Arun Ferreira releases Colours Of The Cage: A Prison Memoir
Three political activists, arrested on different days from different parts of the country and lodged in separate jails, narrated how they were all subjected to similar methods of torture by the police.
“The police took me to different parts of Mumbai after the arrest and threatened to bump me off,” said Vernon Gonsalves, a political activist who was arrested in 2007 from Mumbai and lodged in Nagpur jail.
Mr Gonsalves’ experience was curiously similar to that of Piyush Guhas, a small entrepreneur . “After I was picked up from Raipur (in Chhattisgarh), police asked me about my ‘last wishes’ indicating that I will be bumped off sooner than later,” said Mr Guha.
Acknowledging that he also was subjected to similar psychological torture, writer-activist Arun Ferreira gave graphic details of violence at multiple levels in police and judicial custody.
“The police pumped 20 millilitre of petrol in the rectum of one of the prisoners who kept discharging blood for two months, besides smelling of petrol when he belched,” said Mr Ferreira, who also was lodged in Nagpur prison. Mr Ferreira gave an account of Narco Analysis and Brain Mapping,” particularly on the Muslims who are arrested on terror related charges.
“During Narco Analysis tests, the accused who is drugged could be asked a particular question and his or her answer is recorded. Later, the question is replaced thus making it appear that the accused has named others as co-accused… this is a clear distortion of facts,” said Mr Ferreira. All activists were arrested for their alleged connection with the Communist Party of India (Maoist).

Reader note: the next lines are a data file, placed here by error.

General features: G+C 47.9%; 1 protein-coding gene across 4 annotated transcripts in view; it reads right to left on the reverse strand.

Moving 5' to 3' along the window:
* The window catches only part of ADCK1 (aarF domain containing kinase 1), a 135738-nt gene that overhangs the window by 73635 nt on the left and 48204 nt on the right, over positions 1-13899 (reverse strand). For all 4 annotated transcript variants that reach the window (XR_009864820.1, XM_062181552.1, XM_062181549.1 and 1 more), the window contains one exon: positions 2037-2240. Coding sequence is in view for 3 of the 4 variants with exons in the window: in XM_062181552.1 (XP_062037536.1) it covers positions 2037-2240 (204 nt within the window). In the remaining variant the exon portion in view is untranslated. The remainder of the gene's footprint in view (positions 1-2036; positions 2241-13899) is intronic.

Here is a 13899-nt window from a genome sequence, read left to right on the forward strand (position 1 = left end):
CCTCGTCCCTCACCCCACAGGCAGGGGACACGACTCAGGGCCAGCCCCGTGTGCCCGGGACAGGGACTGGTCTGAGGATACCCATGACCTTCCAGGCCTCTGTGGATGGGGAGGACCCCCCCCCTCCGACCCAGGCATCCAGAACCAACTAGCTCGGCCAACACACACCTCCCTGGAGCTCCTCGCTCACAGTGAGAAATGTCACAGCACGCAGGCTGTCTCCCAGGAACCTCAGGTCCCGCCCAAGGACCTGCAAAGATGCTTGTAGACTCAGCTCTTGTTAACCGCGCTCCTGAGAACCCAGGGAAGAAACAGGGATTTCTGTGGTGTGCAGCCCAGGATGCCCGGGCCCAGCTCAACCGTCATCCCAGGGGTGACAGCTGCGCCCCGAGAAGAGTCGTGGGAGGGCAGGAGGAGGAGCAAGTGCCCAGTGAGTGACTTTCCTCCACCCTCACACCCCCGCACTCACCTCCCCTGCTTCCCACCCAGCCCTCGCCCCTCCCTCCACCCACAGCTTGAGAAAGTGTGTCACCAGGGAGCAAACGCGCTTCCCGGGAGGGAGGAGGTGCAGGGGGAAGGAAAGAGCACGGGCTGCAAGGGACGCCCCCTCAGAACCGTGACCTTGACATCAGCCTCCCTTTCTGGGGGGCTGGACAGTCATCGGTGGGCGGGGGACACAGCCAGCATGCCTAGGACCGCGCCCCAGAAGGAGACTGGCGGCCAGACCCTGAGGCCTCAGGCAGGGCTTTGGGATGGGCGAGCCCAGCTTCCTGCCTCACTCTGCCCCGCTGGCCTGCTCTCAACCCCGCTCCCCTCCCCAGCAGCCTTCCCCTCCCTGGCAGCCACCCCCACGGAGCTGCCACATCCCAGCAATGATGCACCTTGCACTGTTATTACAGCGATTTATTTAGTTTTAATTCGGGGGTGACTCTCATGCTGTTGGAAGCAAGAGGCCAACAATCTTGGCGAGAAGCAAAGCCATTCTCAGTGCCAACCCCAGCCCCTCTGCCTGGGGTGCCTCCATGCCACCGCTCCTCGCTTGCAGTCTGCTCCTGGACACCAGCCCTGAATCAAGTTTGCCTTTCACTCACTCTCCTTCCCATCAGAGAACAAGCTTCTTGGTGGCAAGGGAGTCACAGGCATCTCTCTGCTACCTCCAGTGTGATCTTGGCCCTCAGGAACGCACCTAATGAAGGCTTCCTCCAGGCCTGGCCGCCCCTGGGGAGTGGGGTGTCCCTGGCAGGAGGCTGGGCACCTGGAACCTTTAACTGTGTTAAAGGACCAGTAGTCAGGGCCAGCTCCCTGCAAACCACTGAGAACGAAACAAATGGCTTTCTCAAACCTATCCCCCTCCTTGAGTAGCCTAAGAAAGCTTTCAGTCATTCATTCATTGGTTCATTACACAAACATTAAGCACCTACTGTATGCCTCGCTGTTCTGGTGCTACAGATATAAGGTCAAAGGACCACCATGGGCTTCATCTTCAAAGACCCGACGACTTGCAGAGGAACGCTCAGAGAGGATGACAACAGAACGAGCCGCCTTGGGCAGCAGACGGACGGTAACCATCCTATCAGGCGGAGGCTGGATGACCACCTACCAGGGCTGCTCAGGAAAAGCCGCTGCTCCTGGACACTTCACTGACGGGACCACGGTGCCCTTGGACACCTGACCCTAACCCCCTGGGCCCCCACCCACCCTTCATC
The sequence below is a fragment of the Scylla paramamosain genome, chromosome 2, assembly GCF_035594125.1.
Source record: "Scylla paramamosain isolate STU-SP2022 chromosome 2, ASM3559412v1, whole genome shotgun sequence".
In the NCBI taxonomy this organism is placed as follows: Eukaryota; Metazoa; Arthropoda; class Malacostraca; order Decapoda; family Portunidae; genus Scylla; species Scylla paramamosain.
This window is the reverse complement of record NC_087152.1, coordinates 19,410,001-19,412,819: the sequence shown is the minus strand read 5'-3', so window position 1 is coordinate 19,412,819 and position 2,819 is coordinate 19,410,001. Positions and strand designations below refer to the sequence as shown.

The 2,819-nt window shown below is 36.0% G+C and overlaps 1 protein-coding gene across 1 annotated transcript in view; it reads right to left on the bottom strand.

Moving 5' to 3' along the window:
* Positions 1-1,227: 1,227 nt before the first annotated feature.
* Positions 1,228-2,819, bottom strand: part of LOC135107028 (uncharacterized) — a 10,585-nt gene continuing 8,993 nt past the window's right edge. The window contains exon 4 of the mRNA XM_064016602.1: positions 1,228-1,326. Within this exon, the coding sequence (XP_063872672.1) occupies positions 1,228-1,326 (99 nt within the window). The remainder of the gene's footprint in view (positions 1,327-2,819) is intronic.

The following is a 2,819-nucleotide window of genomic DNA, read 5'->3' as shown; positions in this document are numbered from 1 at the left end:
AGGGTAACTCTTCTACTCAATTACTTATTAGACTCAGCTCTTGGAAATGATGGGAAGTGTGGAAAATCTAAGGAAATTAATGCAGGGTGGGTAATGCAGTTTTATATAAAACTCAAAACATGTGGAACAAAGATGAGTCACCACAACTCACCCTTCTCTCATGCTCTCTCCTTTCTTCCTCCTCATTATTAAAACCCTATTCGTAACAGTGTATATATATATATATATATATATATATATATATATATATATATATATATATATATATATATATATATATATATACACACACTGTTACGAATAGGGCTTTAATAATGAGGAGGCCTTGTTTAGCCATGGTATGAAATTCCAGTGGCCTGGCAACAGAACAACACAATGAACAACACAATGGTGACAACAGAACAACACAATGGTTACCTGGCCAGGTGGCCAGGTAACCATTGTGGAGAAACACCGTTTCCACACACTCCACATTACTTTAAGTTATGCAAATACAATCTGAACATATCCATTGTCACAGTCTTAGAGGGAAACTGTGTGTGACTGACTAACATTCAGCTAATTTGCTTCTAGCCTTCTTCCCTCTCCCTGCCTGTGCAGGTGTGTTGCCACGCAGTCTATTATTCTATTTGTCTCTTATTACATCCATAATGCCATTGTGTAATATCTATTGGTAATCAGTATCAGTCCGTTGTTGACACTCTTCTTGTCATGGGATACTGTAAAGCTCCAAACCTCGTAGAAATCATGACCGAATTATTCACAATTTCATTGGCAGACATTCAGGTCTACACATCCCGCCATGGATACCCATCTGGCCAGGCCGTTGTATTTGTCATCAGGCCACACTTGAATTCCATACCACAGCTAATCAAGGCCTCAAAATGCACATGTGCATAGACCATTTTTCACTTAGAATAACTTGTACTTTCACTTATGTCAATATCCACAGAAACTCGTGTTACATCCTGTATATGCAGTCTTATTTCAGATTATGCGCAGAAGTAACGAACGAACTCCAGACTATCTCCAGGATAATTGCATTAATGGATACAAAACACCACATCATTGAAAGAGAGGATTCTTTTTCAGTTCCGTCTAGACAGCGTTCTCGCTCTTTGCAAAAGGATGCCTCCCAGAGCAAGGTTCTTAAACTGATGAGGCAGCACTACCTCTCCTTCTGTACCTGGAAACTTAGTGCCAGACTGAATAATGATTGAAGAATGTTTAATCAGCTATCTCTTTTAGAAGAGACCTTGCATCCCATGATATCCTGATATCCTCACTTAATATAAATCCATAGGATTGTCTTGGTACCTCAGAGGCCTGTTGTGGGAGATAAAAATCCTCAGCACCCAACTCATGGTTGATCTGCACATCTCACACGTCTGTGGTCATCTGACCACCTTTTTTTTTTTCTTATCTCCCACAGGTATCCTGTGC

The Bengali translation of Mr Ferreira’s book, Colours Of The Cage: A Prison Memoir , based on his experience in the Nagpur jail was released by former Politbureau member of the CPI (Maoist) Narayan Sanyal.
The event also saw the release of the book Rights and the ‘Left’ — West Bengal 1977-2011 , based on the alleged rights violations committed by the Left Front in Bengal for 34 years.
The writer, journalist and human rights activist Nilanjan Dutta said that his book narrates the story of ‘a continuity’ between two different time zones in Bengal’s recent political history.
“Left Front and post-Left Front regime — is there any difference between the two?” asks Dutta and concludes: “I have tried to capture the story of human rights violation as a continuous process during a particular time frame.”
Dutta’s book has graphically narrated how the Left Front violated civil rights “to protect their government for three decades”, said Dhiraj Sengupta, the Secretary of Association for Protection of Democratic Rights (APDR), who released the book.